Following on from that our primi courses arrived. Now, I must say that Trullo is (in traditional Italian style) very generous with their portions so as a word to the wise I would probably avoid eating too much before you go as you certainly won’t want to miss out when you’re there. We had both ordered the parpadelle with veal shin ragu. It looked as good as it smelt, and it smelt even better than it looked. Sprinkled with a fine dusting of parmesan this dish, out of them all, stood out as an absolute triumph. Having not personally partaken in heroin before, but having read and seen (in films) accounts of the sensation of the narcotic coursing through your veins spreading illicit pleasure through your entire being, I can only liken this dish to having the same effect on me as I imagine heroin would. The veal was so tender it simply melted in the mouth, the pasta was done to absolute perfection and the ragu was aromatic, rich and heavenly. I imagine that the waiting staff at Trullo have never before witnessed a plate of food be cleared with such haste and urgency.

Parpadelle and veal shin ragu

Having believed that our primi courses simply couldn’t be surpassed, when our mains arrived there was an audible ‘coo’ from both of us. Our waitress had recommended the wet polenta with chanterelle mushrooms and spinach as an alternative to the absent rib-eye. I must admit that when she first suggested polenta I raised an eyebrow quizzically and was slightly apprehensive about it, but my word!, when the first forkful entered my mouth I had no doubt in my mind that she had picked me a winner. It was simply bursting with flavour and I slipped into a hedonistic trance whilst eating it. My partner had ordered the poussin, which came served with fresh herbs rubbed into its golden skin, and an accompanying pile of potatoes and green vegetables. When I eventually surfaced from my wet polenta trance I noticed that he had picked the bird clean. There wasn’t a scrap of meat left on the bones and he had the drunken expression of a satisfied man.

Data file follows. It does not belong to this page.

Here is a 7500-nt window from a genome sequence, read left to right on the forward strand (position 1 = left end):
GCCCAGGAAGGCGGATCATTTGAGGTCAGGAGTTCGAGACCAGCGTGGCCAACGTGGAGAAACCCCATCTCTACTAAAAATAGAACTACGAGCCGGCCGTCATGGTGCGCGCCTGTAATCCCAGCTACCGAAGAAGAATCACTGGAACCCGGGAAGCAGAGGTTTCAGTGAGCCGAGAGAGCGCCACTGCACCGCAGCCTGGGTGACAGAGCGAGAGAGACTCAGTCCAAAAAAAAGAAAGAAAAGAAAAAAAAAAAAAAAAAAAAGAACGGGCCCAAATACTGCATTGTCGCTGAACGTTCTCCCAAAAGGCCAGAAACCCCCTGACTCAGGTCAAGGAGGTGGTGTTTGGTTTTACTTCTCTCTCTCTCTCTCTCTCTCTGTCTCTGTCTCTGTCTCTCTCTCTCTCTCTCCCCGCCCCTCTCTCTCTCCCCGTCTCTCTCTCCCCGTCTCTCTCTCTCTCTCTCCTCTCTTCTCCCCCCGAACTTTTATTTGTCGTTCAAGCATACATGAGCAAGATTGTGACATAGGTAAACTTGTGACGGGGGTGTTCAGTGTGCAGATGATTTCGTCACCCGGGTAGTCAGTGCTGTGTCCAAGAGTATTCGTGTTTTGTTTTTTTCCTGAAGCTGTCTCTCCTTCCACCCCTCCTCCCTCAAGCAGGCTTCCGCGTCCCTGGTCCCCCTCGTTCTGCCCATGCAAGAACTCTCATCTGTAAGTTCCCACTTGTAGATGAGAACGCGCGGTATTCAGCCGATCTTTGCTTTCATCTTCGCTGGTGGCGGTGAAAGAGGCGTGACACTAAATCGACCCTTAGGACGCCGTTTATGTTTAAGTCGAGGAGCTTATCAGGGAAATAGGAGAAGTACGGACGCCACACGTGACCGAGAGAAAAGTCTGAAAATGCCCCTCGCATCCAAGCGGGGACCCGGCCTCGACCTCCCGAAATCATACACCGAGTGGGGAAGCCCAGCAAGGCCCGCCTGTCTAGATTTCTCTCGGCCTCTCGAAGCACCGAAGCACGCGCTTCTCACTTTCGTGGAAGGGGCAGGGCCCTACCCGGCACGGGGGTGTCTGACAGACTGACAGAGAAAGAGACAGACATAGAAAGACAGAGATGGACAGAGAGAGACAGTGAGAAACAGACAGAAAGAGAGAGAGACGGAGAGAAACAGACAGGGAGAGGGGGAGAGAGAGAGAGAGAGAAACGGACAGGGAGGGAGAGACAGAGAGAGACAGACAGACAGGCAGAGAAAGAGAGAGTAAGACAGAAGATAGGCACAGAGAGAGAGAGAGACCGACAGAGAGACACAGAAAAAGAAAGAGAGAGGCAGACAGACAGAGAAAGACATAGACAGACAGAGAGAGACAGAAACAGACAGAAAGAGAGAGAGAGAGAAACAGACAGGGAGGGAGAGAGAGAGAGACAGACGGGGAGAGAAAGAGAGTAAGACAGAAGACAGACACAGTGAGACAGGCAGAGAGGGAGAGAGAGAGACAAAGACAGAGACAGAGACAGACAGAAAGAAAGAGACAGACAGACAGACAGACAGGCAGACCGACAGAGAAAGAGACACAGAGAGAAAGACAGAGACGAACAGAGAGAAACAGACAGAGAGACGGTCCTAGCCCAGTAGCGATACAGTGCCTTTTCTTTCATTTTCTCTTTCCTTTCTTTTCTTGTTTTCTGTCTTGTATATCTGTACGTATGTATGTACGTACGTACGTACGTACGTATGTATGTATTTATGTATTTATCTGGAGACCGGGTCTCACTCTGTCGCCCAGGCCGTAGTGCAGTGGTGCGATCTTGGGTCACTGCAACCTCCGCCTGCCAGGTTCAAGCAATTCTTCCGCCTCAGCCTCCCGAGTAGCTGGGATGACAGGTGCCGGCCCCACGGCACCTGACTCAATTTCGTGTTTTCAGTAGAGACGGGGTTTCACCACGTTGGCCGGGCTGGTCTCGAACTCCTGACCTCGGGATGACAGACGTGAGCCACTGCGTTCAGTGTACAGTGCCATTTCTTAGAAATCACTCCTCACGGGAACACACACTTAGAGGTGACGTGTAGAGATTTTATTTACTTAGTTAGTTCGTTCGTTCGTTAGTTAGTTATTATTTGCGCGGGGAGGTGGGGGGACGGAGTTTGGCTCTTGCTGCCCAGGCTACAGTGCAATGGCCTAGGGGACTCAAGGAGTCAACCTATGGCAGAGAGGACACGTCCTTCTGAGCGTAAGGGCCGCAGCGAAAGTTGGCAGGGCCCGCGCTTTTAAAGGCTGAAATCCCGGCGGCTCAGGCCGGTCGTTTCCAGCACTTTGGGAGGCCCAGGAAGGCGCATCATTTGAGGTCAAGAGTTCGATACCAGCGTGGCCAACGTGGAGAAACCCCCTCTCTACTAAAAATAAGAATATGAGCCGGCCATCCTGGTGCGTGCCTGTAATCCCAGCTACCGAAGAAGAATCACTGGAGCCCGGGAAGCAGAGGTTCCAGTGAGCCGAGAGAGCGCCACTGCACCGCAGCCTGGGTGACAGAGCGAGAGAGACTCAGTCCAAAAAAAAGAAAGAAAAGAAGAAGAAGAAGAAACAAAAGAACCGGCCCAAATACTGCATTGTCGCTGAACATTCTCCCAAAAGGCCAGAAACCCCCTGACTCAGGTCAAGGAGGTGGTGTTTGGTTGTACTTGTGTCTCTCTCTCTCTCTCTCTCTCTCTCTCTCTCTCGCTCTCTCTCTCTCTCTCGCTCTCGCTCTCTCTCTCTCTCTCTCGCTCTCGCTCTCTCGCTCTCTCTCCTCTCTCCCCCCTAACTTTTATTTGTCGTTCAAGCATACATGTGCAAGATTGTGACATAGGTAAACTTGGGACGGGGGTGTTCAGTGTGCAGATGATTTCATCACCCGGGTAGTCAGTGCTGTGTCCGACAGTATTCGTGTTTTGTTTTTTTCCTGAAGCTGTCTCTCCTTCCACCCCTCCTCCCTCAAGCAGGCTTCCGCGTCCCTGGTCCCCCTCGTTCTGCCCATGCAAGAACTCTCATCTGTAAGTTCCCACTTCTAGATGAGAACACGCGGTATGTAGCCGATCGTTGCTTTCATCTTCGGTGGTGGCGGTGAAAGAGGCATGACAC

As our plates were cleared, the maître-de approached us to check how our evening was going. I’m certain that he must have been being kept up to date on the licked-clean plates returning to the kitchen accompanied by the most effusive compliments for the chef coming from our table. He talked to us about our dessert choices and recommended that we try the dessert wine listed on the menu. We happily obliged and ordered two glasses. As the desserts arrived it was almost as if my stomach had forgotten that it was already fairly full and my face lit up as a shimmering, golden, caramel pannacotta was delicately placed on the table in front of me. Ever the competitive soul, I glanced over to compare what my partner had ordered and, fleetingly, regretted my decision as a huge slice of blood red orange cake with vanilla icecream was placed in front of him. He looked up at me with wide eyes and an expression of excitement normally only reserved for small boys at Christmas time when they unwrap the coveted train set/bike/computer game. Having mastered the art of making the perfect pannacotta at home I’m often keen to try it out in restaurants, mainly to satisfy my own ego that I STILL make the best dessert I’ve tried, but Trullo really gave my homemade efforts a run for their money. Leaning over each others plates, my partner and I sampled each others desserts and decided that it was just too close to call between them which was better. They were both delicious.

Debriefing over a cup of coffee, we both found little, if no, fault at all with the entire evening. The staff had been perfect – just the right mix of helpful, characterful, pleasant whilst still remaining unobtrusive. The food had been mesmerising. It had taken us on a taste-memory tour of all of our favourite moments dining in Italy. It was all very, very, good indeed.Simple, and delicious.

After settling up the (very reasonable bill) and bidding the staff goodnight we ventured outside. Pulling our jackets tight around us to protect us from the cold night air, we enjoyed the warmth the food provided us inside our full tummies and chatted excitedly about how we would re-book at the first available opportunity.

Trullo on Urbanspoon


About hjonesyfeeds

Living in London; working in marketing; eating like a pig; writing about it. View all posts by hjonesyfeeds